We expect choppy equity markets to continue through the fourth quarter as investors consider the path of interest rates, which are close to breaking key upside resistance levels on the back of strong economic data and no discernible labor market stress. Geopolitical risk has risen dramatically in the wake of events in the Middle East and we envision sharp market moves – both up and down – based on daily events, which will also impact the oil and energy markets. Another likely down-to-the-wire drama regarding the 2024 budget also increases the potential for sharp spikes in volatility. However, very weak investor sentiment and positioning, as evidenced by extreme readings in certain market technical metrics, as well as typically strong seasonal factors, could serve as a positive countervailing force on markets. Earlier this year we made several portfolio adjustments, most notably in the technology sector, to more equally balance our generally defensive positioning. Overall, we continue to overweight companies that can retain pricing power and margins in an increasing challenging external environment and the portfolio is skewed toward high-quality and stable growth style factors.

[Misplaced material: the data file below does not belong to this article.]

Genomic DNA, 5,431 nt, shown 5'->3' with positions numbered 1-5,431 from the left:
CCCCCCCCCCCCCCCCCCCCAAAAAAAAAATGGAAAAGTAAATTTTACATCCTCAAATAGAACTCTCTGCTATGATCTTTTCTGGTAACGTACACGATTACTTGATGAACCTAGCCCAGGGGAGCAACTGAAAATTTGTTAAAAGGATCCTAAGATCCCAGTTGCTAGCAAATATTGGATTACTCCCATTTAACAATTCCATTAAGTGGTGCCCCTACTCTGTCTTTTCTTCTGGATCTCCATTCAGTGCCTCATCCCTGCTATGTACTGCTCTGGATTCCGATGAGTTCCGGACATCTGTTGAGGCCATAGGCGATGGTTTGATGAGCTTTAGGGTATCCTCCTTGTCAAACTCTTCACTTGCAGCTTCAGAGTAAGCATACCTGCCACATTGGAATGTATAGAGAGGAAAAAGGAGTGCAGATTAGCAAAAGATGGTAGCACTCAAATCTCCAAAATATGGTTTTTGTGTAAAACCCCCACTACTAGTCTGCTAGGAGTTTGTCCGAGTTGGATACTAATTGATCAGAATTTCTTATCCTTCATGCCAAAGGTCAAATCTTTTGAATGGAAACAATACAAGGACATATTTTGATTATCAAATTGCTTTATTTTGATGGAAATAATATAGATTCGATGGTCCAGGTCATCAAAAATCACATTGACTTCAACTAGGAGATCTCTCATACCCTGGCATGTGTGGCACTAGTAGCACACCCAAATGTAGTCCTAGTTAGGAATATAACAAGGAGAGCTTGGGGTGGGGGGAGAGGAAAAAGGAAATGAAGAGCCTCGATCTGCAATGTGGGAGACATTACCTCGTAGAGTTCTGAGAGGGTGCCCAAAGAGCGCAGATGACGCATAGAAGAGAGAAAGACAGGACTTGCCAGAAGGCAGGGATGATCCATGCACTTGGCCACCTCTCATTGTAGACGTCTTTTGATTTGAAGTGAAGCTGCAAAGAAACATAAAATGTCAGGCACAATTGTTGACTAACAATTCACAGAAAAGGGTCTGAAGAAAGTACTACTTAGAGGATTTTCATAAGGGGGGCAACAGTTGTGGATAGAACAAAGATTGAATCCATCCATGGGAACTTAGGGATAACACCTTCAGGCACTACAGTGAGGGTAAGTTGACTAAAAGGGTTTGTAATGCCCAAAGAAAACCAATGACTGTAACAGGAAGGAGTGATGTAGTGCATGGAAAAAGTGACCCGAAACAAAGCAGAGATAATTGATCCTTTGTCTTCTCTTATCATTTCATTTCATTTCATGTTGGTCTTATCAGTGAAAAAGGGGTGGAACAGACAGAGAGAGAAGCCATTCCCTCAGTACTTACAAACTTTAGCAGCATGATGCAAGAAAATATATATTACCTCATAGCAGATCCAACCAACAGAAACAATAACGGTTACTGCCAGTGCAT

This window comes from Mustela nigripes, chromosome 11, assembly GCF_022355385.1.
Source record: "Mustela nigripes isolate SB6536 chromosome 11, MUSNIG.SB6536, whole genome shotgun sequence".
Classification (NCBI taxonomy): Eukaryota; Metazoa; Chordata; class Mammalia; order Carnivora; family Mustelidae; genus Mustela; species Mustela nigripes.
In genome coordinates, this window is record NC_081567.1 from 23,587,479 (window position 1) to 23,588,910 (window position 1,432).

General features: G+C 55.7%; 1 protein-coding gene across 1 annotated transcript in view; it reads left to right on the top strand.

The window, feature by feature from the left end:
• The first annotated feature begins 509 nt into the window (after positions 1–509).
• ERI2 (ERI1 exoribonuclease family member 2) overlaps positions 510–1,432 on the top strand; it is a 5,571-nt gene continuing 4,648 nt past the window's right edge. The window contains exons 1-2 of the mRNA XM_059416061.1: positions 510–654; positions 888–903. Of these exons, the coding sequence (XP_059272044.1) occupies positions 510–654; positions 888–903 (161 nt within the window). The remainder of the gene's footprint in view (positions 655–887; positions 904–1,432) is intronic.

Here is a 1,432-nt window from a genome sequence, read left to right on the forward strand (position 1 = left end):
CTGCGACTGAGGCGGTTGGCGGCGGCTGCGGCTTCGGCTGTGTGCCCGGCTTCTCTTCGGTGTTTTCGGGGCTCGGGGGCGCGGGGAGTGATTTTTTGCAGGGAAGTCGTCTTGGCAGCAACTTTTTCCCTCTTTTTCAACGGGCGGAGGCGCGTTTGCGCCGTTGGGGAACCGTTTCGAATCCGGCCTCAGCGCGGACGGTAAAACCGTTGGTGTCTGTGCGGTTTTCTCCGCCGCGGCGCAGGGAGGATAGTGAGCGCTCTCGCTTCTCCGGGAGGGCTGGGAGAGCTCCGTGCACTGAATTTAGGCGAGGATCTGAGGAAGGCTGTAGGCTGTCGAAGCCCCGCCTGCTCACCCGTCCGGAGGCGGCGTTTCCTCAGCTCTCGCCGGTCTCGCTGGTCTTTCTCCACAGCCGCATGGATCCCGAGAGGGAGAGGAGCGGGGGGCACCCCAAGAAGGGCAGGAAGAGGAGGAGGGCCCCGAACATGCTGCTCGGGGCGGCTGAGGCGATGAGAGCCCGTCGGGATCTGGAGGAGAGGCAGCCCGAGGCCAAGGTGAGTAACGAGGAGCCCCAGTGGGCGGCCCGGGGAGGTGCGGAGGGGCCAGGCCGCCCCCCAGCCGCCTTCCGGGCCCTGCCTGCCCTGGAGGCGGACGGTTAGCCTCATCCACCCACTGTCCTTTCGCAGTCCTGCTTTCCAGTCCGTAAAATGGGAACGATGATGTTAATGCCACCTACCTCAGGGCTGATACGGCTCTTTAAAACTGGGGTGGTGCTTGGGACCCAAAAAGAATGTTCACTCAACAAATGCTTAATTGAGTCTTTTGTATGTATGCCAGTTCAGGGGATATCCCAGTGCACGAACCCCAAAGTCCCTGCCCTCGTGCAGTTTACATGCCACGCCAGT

We believe growth and inflation have peaked and that risk assets are underpricing downside growth scenarios which supports a positive outlook for fixed income returns. Starting yield levels, historically strongly correlated with forward returns, are the highest in more than a decade, with high-quality corporate bonds yielding between six and seven percent. The returns of high-quality corporate bonds tend to have lower volatility than stocks, providing investors with more of a cushion against uncertainty. Nevertheless, we remain selective within the asset class, seeking higher quality, more liquid, and resilient investments. We continue to find value in defensive sectors as well as large systemically important banks with strong capital positions. Government guaranteed mortgage securities are also attractive at current levels. These assets now offer their most attractive forward-looking return potential in 15 years along with a defensive profile that has historically performed well through economic downturns. As always, client cash flow needs should guide fixed income portfolio duration positioning with an anchoring towards neutral relative to the benchmark.